"NBJ's rebuttal doesn’t measure apples-to-apples. They need to back out Sports Nutrition and Meal Replacements, which is about 30% of the total by their estimates. This gets us to a comparison of $24.5B (NBJ) to $11.8B (TG). Not clear why you’d want to include these segments given the differences in forms, Vendor profiles, Retailer shares, ingredients and significant different demographic profile. Nevertheless, I pro-rated the NBJ channel sales for 2013 (that’s all I have available to me) by 70%. That’s what the above numbers reflect.
Point of clarification, TG put a $2.6B estimate on Sports Nutrition, but there is not a confidence interval placed on that until next year. NBJ estimate is over $10B, but there are some definitional variations. Even after that, though, there will still be a substantial disparity to reconcile, but that will have to wait until next year.
John Bradley is correct that disparity is in estimates of Natural & Specialty, MLM and the remaining parts of Mail Order/Radio/Practitioner/Direct-to-Consumer. So let’s address the three elements separately.
Nutrition Specialty Sales are provided in the table at the bottom of this article (click the zoom function for full size) and are footnoted appropriately. Some of the $7.4B disparity has to do with the Sports Nut/Meal Replacement issue, but that would only explain the Nutrition Specialty variance (GNC, VSI and VW). It is the Natural Food estimates that are vastly overstated in the NBJ estimate.
Reading the latest 10K’s by these retailers (Whole Foods, Natural Grocers by Vitamin Cottage, Sprouts and Fresh Market) NBJ is assigning 10% of the retail sales of these retailers to Supplement alone. Considering that almost 60% is just Perishable, their estimate assigns 25% of the non-Perishable sales to Supplements. Think about all of the other things that these retailers sell: Alcohol (Big!), Candy, Salty Snack, Household Cleaners, Spices and Seasonings, Rice and other Side Dishes, Shampoos, Face Creams, and yes, Vitamins, Minerals and Supplements.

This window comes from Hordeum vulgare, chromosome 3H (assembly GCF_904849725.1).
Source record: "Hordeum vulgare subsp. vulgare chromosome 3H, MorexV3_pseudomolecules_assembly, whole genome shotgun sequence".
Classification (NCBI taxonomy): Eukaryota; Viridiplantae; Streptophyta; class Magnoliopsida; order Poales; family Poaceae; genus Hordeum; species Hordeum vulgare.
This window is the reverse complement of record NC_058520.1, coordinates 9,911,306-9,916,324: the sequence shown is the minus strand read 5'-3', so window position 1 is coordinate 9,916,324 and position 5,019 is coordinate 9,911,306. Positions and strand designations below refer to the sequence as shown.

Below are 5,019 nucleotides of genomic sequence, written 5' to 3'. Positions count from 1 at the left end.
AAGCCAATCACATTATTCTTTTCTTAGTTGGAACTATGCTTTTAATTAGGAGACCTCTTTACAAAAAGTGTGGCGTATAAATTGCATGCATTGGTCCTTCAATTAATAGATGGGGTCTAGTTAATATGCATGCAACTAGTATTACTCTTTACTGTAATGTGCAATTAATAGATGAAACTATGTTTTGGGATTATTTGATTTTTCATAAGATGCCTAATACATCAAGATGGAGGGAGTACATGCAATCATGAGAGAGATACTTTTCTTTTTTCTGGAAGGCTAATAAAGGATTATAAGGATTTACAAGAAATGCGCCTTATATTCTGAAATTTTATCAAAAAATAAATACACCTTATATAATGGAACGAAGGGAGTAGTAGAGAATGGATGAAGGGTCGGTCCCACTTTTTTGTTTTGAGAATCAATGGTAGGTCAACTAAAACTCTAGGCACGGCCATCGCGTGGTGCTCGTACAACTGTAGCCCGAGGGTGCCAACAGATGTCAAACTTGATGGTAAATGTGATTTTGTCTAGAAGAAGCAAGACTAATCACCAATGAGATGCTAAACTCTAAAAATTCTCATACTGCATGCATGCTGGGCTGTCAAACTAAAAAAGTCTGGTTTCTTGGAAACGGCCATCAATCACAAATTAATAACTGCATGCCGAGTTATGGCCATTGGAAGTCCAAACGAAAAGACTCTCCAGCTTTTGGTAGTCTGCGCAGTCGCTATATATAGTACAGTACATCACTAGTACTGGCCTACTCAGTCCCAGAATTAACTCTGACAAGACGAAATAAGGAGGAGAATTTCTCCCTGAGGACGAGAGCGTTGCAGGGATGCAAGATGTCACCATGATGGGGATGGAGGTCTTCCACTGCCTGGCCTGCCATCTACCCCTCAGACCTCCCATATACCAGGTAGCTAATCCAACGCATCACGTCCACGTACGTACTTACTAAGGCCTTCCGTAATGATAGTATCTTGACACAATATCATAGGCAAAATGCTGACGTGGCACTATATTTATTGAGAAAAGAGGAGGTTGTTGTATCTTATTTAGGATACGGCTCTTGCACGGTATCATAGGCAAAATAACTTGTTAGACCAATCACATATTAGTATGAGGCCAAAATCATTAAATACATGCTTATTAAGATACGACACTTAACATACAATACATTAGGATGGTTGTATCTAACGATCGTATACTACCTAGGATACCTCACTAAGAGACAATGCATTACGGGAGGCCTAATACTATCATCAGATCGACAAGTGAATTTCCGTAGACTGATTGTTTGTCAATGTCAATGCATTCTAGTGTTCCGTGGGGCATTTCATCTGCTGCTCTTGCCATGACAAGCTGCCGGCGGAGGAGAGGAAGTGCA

As an absolute high side, these retailers would do 2.0% of their sales in VMS category. I’ll give 5% to Vitamin Cottage given its name and heritage. The Big 4 in Natural Foods, then, looks like a more modest $380MM. If the number was that much bigger would Fresh Market have announced that they are discontinuing ALL Health & Beauty? Even with the huge margins in Vitamins, they didn’t generate enough volume to warrant keeping them.
With respect to MLM who and where are all of these people doing $5.6B of Vitamin Sales? Since 2005 TABS Group has never had more than 3% of category buyers say they buy from this outlet, with the average over that time being less than 2%. Compare this 2% to the 92% that state that they buy in Mass Market and the 60% say they buy there exclusively. How then, do we get to MLM at $5.6B and Mass Market at $6.9B (both pro-rated numbers)?
The answer for much of this disparity is that NBJ is measuring what is being shipped out, but not what is being sold through. Indeed there has been a year’s worth of financial media stories focused on the MLM industry and the fact that most of those sales and being absorbed by their distributors, not the end-consumer.
Mail Order dried up significantly in our study once Internet sales became a major factor in the category about three years ago. Practitioners and Direct-to-Consumer (DTC) have never registered any meaningful feedback from our study as being a meaningful outlet for purchasing Vitamins. We always provide the ability for respondents to add outlets not captured in our list. That is how we discovered Swanson Vitamins as a meaningful player in Online sales. No such responses have presented themselves for Practitioners and DTC.
In Natural and Specialty retail it is much the same. Go to any of these retailers and you find a vast assortment of product: thousands of SKU’s. Sprouts proudly proclaims 4,700 SKU’s in their stores and there may be twice that in VSI and GNC. The dirty little secret is that the majority of the SKU inventory represents years, if not decades, of inventory.
Using our Sprouts estimate of $60MM in retail dollars, we estimate they turn their 4,700 SKU’s of inventory about 1x per year. Given the very high margins and dollar rings on these products, that’s probably acceptable to them, and those turns aren’t that much different than a typical Drug Chain. NBJ estimates Sprouts turns the merchandise 10x! That is virtually impossible. If the turns were that high for this highly profitable category then they would expand their SKU count to 25 or 50,000 because the Inventory Return (GMROII) would be off the charts.
So yes, based on this approach our initial estimate of $1.5B for Natural & Specialty seems a bit low, but we wanted to stay true to the model to get a more accurate aggregate number. That higher number would also assume the 2.0% of retail sales assumption for Natural Foods. Even under that assumption, however, that higher number may be in the $1.8-2.0B range, not $9.0B!"